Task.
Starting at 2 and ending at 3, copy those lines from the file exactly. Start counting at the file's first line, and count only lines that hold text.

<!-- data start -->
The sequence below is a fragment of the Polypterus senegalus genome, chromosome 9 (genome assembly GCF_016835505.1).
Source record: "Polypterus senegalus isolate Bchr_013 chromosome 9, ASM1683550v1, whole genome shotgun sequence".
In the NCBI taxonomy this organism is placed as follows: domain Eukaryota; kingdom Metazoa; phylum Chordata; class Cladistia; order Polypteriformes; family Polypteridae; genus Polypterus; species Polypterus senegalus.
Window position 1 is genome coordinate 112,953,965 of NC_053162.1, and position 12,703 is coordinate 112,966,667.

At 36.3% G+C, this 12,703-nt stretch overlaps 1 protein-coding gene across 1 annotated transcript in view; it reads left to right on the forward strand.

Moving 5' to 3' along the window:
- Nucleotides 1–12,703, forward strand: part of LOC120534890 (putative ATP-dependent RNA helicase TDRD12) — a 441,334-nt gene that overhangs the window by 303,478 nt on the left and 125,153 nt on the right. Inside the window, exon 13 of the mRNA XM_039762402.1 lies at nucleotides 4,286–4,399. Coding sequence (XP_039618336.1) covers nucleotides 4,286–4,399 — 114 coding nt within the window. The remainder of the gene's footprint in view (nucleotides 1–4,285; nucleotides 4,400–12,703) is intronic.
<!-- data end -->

Source record: "Polypterus senegalus isolate Bchr_013 chromosome 9, ASM1683550v1, whole genome shotgun sequence".
In the NCBI taxonomy this organism is placed as follows: domain Eukaryota; kingdom Metazoa; phylum Chordata; class Cladistia; order Polypteriformes; family Polypteridae; genus Polypterus; species Polypterus senegalus.